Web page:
Dagestani Blast Inquiry 'Floundering'

Officials have fingered a Dagestani warlord for the slaughter at last week's military parade, but important questions remain unanswered.

Dagestani Blast Inquiry 'Floundering'

Officials have fingered a Dagestani warlord for the slaughter at last week's military parade, but important questions remain unanswered.

Russian officials have named their prime suspect for a horrific bomb blast at a Victory day parade in the Dagestani town of Kaspiisk a week ago, but have so far failed to establish a motive.

Three suspects, initially detained for the May 9 explosion, which killed 42 people and wounded 90, were cleared of involvement. Then officials blamed Rappani Khalilov, a little-known Dagestani militant, said to be hiding in Chechnya, for the massacre. No one has explained why.

The bomb, an anti-personnel mine, filled with pieces of steel wire and with a force equivalent to three kilograms of dynamite, appears to have been planted to cause the greatest possible destruction. It was left in shrubs next to a road, where a crowd was gathering, and detonated as a military brass band marched past.

Excerpts from an amateur video taken by a Kaspiisk resident and broadcast on television show the military band playing a festive tune before being engulfed in billowing black smoke. Screams break out. As the smoke clears, soldiers in camouflage and civilians are seen sprawled around a deep crater in the street, with blood pouring from their wounds.

Twenty-two people, including six children, were declared dead at the site, and about 110 more were hospitalised. As of Sunday, 20 more had died of their injuries. The dead included 21 soldiers stationed in Kaspiisk, mostly musicians marching in the parade, and 13 children who were running in front of the band.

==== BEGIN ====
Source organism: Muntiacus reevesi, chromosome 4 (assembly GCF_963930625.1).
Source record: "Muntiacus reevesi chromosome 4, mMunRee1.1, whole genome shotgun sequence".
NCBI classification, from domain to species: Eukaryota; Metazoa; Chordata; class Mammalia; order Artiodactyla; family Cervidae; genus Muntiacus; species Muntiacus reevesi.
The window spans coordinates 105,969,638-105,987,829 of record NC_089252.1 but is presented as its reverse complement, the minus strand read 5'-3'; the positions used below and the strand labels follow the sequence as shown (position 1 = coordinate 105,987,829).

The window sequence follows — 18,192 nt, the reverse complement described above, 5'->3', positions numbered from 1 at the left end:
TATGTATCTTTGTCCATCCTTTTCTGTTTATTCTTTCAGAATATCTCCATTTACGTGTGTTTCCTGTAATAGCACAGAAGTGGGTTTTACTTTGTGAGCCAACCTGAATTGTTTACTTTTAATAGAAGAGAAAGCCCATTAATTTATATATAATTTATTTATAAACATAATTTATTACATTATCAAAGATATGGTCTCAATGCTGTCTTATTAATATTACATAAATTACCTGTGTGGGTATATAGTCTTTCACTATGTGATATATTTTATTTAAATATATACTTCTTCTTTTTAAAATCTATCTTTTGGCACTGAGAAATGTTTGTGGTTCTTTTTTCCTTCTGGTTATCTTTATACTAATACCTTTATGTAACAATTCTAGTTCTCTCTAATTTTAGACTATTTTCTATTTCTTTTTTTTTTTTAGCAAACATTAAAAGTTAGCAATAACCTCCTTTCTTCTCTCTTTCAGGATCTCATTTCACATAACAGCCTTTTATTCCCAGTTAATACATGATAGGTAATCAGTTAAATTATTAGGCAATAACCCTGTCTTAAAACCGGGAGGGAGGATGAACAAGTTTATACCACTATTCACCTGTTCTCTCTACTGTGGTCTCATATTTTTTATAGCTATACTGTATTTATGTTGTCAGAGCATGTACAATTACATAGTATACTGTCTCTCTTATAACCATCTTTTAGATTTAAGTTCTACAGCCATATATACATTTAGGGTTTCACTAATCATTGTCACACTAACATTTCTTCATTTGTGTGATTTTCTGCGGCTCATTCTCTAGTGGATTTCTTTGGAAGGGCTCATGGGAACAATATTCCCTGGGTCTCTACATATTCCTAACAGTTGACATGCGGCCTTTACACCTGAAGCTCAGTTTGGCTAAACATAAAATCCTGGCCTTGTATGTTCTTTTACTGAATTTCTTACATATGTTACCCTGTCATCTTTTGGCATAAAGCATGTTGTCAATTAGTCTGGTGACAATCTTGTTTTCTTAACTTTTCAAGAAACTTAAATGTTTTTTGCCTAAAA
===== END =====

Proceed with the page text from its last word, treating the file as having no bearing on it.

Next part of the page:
When an IWPR correspondent reached the blast site an hour after the explosion, it was dotted with large pools of blood, strips of victims' clothing, shoes and sheet music.

Alimagomed Isayev, 32, was in the crowd a few dozen metres away from the epicenter of the explosion. "At first, people scattered in all directions in panic," he said. "But they quickly came back to help the moaning victims. They didn't know what to do and stood motionless in despair, women were moving among the maimed bodies and sobbing hysterically. Then we began to load all those who were covered with blood into cars and drive them to hospitals."

Two hours after the explosion, with the area sealed off and explosives experts investigating the fragments of the bomb, federal servicemen began to compile the first list of the deceased. A young lieutenant loudly read out the names, "Kravchenko Alexander, Bass Sergei. . ."

A burly major in a black beret stood nearby, his hands covering his face, tears running down the cheeks. "Bitches, bitches," he cursed.

Kaspiisk, a town of 70,000 people, is the headquarters of the Russian federal border guards and marines stationed in Dagestan.

The latest bomb blast occurred a few minutes before President Putin was due to address World War Two veterans at a Victory Day rally in Moscow. Signaling how seriously he took the news, Putin said he would take personal charge of the inquiry into the attack. He ordered Nikolai Patrushev, head of the counter-intelligence service, the FSB, to head the team of investigators and to report directly to him.